Friday, September 30, 2011


by Rachel Brady

I can't remember where I read the idea of a Not-To-Do List, but it amused me enough to give it a try.

The idea wasn't to make a list of things you aren't going to do. Rather, the challenge was to stop living by our To-Do lists, which often unnecessarily perpetuate the busy-ness cycle that for many of us never seems to end.

The gist, as I recall, was that necessary things will get done whether we list them or not. We will remember to go to the grocery store. We will have clean underwear. We will pay our bills. We will clean the bathroom. We will pick up that birthday gift . . .

These things are probably going to happen on time whether we write them down or not. How likely are we to let necessities and responsibilities lapse? "Senior moment" and forgetfulness jokes aside, my guess is that for most of us, it's really not going to happen.

I think that habitual list people (like me) are actually using our lists to organize thoughts and feel productive. But, much as I like those things, my opinions on clutter are well documented, and lately I'm not so sure that the itemized tasks I've been putting on lists all these years are anything more than visual clutter -- reminders of things I "should" be doing. Nevermind that they will all be finished one way or the other, listed or not, because I'm not going to starve, wear dirty clothes, forget my mortgage payment, overlook that my bathroom is dirty, or fail to acknowledge someone's special day.

Like parsing through a closet during spring cleaning, I'm taking a long look at what I'm willing to put on a To-Do list now. Doing away with them entirely wouldn't work for me. But I've stopped putting low-to-moderate importance tasks on them because of reasons already mentioned. Why make the busy-ness appear any worse than it already is?

My lists are much shorter, my stress level diminished.

I read another thing a while ago that I loved, loved, loved: If it takes less than a minute, do it now.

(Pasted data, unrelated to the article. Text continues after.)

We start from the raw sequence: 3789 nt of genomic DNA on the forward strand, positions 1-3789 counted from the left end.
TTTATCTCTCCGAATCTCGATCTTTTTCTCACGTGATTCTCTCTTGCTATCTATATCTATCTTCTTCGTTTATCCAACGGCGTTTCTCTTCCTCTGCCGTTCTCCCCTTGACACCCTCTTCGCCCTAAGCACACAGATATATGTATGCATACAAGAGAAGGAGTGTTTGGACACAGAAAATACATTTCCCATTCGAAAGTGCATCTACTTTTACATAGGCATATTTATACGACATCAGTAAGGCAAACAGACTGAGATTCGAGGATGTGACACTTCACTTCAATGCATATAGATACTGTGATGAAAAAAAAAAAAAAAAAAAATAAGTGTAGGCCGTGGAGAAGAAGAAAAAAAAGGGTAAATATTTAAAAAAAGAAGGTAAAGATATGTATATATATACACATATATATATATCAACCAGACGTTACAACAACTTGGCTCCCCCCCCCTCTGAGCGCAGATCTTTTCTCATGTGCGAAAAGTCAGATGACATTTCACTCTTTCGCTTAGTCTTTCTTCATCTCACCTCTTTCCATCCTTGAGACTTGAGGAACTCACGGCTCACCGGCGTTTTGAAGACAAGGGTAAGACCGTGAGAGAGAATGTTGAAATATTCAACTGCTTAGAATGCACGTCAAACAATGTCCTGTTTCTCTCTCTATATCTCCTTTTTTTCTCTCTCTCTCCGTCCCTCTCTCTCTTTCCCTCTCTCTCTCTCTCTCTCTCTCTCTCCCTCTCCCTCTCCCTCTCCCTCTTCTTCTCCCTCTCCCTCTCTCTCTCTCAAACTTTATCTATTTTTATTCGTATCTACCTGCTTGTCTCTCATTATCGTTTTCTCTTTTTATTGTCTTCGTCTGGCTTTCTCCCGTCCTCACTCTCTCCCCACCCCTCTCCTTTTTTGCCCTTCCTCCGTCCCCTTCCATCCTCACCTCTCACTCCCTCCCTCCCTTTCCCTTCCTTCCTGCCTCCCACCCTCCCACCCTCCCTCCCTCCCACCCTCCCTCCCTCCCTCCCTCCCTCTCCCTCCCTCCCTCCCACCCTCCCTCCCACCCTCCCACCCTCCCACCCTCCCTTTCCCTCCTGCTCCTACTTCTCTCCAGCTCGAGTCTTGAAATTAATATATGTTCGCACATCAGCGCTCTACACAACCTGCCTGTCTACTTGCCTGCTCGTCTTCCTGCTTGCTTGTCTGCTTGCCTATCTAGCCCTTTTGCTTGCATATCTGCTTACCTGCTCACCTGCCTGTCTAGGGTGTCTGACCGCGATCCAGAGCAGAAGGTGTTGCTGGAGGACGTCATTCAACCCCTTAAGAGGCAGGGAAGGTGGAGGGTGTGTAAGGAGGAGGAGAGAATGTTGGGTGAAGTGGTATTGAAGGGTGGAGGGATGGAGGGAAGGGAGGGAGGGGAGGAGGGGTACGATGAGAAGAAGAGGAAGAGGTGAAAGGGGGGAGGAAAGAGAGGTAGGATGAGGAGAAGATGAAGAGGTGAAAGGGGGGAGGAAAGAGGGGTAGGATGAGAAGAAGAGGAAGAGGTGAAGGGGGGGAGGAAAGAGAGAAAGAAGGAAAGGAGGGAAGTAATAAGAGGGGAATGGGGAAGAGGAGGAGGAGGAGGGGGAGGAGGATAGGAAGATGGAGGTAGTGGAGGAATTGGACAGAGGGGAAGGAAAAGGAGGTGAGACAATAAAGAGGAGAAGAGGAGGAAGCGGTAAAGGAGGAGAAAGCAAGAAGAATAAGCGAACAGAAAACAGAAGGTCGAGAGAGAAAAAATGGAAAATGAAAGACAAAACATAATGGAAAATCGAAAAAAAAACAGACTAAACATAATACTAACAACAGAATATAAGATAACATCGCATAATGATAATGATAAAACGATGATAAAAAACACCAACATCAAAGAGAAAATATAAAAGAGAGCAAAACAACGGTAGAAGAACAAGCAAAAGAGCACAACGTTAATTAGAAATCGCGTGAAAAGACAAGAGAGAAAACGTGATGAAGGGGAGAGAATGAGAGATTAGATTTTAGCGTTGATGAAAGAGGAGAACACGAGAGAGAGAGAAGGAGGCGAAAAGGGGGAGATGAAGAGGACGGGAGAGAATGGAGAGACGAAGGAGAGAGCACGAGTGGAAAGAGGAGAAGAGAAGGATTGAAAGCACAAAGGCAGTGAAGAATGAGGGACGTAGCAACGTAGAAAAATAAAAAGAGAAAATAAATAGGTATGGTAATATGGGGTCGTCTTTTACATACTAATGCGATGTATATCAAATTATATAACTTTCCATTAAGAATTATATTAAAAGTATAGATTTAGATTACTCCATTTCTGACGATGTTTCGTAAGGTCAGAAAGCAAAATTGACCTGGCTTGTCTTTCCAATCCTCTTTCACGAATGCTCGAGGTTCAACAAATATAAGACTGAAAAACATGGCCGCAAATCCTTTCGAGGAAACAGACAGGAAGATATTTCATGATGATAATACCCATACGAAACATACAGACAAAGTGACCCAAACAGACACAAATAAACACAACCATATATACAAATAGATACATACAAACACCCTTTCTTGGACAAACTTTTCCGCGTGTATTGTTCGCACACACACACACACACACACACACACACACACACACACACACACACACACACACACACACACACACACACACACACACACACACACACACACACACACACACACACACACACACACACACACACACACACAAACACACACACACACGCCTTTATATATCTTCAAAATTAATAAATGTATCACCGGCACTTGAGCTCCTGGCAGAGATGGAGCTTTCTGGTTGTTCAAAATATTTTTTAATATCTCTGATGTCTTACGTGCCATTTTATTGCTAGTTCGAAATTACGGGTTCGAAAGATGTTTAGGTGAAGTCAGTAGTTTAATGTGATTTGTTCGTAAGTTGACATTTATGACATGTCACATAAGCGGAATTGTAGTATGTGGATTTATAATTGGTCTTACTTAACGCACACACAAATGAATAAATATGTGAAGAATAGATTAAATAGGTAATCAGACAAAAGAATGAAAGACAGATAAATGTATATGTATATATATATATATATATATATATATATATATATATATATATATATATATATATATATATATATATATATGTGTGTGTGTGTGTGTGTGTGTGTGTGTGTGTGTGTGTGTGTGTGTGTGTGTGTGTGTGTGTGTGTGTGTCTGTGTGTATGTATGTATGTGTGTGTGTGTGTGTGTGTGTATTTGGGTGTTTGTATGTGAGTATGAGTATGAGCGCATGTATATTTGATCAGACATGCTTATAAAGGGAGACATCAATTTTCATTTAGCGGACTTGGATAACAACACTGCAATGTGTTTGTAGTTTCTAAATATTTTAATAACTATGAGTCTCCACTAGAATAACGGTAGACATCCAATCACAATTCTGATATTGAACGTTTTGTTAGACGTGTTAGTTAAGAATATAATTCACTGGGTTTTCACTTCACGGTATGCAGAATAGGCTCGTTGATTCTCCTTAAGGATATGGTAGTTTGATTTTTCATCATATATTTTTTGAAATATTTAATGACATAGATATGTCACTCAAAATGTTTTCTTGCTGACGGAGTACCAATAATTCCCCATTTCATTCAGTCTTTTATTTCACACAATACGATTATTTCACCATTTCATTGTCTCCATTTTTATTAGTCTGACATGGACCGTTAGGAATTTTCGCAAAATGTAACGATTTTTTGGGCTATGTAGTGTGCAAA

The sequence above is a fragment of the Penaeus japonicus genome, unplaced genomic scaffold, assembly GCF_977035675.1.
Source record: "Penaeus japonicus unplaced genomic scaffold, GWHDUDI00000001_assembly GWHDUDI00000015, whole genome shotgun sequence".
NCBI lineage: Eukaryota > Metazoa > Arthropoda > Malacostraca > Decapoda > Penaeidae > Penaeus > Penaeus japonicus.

Since reading that I've discovered (to my embarrassment) that many things I was listing -- either on paper or in my mind -- don't deserve to be on any list because they can be done in less than a minute. I kid you not: clean a toilet, organize my kids' shoes, refill a bird feeder, wipe counters, pay a bill, sort mail . . . I could go on but I don't really like lists anymore. :)

The inspiration for this blog came recently when I was feeling overwhelmed and decided to "organize some thoughts." My To-Do list was three items long, and judging from the noise in my mind, severely deficient at capturing all that was bugging me. I stared at the short, non-menacing list for a while, confused. Then I took a deep breath, felt grateful that I only had three important things to do, and was kind of happy for that perspective.

I'm smiling as I close this, wondering what your thoughts are on To-Do lists. Is their value real or artificial?


  1. I love the idea of the anti-to-do-list. Now I just need to finish everything on my current list and I can practice not writing things down!

  2. I couldn't live without lists! It's the only way I keep myself halfway organized. Although I used to be more obsessive about it. I don't make lists everyday any more, but I do like to keep a running list of things on my plate so I don't forget them (and it's always fun when I've got everything done and can crumple that list up & throw away!). :-)

  3. I love lists--I start each day writing down what I plan to do, or hope to do. Crossing each thing off feels really good. I've always been one who likes to accomplish things. It doesn't bother me if I don't get to everything the day I started the list, it'll still be there tomorrow.


  4. I live by my lists but have noticed the difference between the 'To-Do' List and the 'Should-Do' List. The 'Should-Do' is a stressor that just serves to make me feel bad. I haven't exactly stopped those items but I have separated them from the 'To-Do' List and am much happier for it. My 'To-Do' Lists get done and it makes me feel good. The other list, I may or may not get to but it's okay either way.